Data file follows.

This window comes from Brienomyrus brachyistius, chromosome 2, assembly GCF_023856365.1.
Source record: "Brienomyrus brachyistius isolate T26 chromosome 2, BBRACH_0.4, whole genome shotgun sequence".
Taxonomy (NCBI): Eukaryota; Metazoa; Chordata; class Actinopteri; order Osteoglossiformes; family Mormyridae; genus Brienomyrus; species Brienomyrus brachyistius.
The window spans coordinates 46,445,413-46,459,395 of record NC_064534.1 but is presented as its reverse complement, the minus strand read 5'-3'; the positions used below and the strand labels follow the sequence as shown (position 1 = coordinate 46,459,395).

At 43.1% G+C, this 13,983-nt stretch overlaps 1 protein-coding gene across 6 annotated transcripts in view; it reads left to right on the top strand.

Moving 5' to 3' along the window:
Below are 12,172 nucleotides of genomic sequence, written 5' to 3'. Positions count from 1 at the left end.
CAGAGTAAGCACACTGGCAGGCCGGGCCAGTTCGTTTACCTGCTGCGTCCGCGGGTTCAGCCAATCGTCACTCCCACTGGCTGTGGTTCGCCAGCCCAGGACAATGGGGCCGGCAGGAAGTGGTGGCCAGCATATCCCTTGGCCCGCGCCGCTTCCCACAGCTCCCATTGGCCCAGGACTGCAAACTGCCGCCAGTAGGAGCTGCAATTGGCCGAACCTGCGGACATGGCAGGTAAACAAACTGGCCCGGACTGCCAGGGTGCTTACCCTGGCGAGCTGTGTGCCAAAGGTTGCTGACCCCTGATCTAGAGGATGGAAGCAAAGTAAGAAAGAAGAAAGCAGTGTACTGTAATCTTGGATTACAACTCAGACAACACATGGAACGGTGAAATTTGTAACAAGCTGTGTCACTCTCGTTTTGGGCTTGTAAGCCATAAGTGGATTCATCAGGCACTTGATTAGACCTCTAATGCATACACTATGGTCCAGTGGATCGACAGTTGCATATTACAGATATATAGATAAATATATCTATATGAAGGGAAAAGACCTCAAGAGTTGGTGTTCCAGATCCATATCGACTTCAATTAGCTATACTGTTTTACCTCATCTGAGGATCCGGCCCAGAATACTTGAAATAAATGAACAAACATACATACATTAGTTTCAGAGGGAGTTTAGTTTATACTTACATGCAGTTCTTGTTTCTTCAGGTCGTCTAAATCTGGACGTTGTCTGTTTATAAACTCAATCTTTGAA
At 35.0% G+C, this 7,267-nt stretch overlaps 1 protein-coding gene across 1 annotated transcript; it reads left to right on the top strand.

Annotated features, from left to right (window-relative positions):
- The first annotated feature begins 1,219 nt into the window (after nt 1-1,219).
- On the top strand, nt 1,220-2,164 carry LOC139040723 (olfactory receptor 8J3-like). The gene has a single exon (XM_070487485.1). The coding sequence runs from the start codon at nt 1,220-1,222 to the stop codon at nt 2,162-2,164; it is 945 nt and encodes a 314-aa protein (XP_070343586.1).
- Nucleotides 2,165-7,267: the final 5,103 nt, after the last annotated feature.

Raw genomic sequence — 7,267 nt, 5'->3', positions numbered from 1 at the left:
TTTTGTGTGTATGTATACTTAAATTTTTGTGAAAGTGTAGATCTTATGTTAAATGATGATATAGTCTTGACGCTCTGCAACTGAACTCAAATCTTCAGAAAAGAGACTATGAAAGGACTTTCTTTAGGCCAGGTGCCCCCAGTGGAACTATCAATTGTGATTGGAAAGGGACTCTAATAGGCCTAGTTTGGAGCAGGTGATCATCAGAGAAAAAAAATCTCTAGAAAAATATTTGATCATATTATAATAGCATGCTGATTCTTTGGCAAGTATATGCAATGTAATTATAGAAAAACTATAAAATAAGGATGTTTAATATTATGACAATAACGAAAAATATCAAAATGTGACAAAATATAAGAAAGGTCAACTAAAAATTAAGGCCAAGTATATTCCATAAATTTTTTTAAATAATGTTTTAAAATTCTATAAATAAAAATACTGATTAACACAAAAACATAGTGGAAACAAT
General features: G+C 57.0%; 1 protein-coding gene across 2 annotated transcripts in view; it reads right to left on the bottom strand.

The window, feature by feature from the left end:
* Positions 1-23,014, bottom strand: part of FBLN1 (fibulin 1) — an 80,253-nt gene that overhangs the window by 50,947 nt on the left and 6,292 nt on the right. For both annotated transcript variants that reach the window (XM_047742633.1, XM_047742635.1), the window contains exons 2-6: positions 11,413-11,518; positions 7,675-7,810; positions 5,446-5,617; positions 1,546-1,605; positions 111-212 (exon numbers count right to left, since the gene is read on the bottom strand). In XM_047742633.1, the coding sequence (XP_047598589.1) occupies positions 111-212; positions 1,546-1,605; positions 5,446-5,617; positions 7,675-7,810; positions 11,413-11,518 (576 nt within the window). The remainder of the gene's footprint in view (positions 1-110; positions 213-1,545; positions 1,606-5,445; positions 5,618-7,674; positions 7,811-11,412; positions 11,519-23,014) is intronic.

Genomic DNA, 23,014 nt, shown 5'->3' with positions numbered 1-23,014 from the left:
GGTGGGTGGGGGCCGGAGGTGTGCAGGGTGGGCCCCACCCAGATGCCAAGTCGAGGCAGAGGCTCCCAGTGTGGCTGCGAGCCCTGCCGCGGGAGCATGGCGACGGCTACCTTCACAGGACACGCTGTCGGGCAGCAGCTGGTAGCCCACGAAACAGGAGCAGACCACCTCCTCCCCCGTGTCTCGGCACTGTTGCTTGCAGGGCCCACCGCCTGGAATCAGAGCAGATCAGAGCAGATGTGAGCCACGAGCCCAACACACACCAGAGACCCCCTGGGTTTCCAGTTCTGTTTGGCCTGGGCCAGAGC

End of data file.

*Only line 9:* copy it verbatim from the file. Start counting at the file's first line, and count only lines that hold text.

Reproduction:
At 35.0% G+C, this 7,267-nt stretch overlaps 1 protein-coding gene across 1 annotated transcript; it reads left to right on the top strand.